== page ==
12
$\begingroup$

Sometimes a teacher prefers to use several textbooks in his/her courses because he/she thinks the arguments of each book is better in a part of course material or there is no comprehensive textbook in the subject.

Question. What are possible advantages/disadvantages of using several textbooks in a course? Based on the different approaches and preliminaries of different textbooks, could it be confusing for students? How should a teacher choose his/her set of textbooks to avoid this confusion?

The question is intended for both graduate and undergraduate levels. But the problem is more complicated in undergraduate case; sometimes it is a real problem for me.

$\endgroup$
  • 1
    $\begingroup$ It can also be sensible to check whether your institution has a policy on assigned textbooks, such as requiring a minimum percentage of the book(s) to be covered during the course. $\endgroup$ – J W Apr 1 '14 at 16:07
11
$\begingroup$

Based on extensive (if anecdotal) experience, undergrads really cannot cope with more than a single reference, which must be traversed in order, possibly omitting some sections. Having any other source is somehow beyond imagination. Subject=course=textbook.

Grad students can do somewhat better, but are not happy about having to operate at a higher level. Perhaps understandably. Obviously habits from undergrad have inertia.

The most bizarre negative side effect of not "just following a standard textbook" is the occasional suspicion from the students that the instructor doesn't know what they're doing (no matter that they might be a respected expert among their peers, etc). I recall being taken off guard when an undergrad couldn't believe that, in fact, I was the author of the text being used for the course. The idea of author as authority looms very, very large in peoples' minds. (Some etymological connection there, too.)

That is, at lower levels, using several sources (in a math class as opposed to literature, etc) seems to so violate expectations that the instructor's credibility is lost in the minds of a substantial fraction of the student population. Somewhat less so with grad students, but still non-trivial non-sequitur problems. E.g., especially before I had the advantage of a gray beard and bald head, divergence from the students' preferred reference was viewed as lack of preparation, or negligence, on my part, even if/when I explained to them that we can do better than the usual sources.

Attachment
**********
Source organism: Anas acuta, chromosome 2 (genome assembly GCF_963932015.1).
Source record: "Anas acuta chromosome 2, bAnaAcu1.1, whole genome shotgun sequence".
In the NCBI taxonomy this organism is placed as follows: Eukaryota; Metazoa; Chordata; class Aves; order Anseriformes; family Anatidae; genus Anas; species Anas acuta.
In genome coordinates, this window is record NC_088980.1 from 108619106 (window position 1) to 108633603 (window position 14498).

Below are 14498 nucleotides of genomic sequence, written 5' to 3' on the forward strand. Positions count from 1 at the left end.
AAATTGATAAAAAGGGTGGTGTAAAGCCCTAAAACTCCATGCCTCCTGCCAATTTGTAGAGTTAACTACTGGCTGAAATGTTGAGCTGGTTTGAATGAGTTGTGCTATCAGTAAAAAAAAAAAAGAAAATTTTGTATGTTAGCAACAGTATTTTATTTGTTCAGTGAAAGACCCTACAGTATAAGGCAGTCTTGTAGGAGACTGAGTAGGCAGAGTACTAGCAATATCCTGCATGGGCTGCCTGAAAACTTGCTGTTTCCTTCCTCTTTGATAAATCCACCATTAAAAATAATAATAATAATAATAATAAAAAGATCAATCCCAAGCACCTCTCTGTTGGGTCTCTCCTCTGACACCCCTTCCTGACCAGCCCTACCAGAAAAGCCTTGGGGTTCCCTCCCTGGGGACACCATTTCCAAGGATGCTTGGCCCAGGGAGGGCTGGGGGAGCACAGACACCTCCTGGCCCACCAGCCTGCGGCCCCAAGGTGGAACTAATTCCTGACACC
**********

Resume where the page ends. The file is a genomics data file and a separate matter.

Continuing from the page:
At the graduate level, especially beyond first-year things, I've tried to change the perspective... by writing my own notes (yes, a bit of work), with historical references, explaining chronology, and so on, the idea being to get students thinking in terms of the subject rather than secondary or tertiary sources.

Unclear to me how successful this is, but I feel professionally obligated to give a push in the right direction.

$\endgroup$
  • 2
    $\begingroup$ I'm afraid I'm having trouble following the logic here. All other things being equal, I would think that a less competent instructor would be more likely to use the same book as everyone else, because the less competent instructor isn't competent to notice the possible problems with the book. I realize that you're recounting student perceptions that are themselves possibly illogical, but ... I really don't get it. $\endgroup$ – Ben Crowell Apr 1 '14 at 5:20
  • 7
    $\begingroup$ @BenCrowell You are absolutly right! I think, I can explain the "logic" behind that. I had several discussions with students (also when I was one with my co-students). The logic is (to my knowledge) as follows: If there is a standard textbook, then it must be the best textbook because otherwise not almost everyone would use it. So if you don't use to best textbook but something uncommon or even mixed, you must be a bad instructor because you don't see the obvious best book (of which the students even took note!) and you are straying in the topic. $\endgroup$ – Markus Klein Apr 1 '14 at 6:39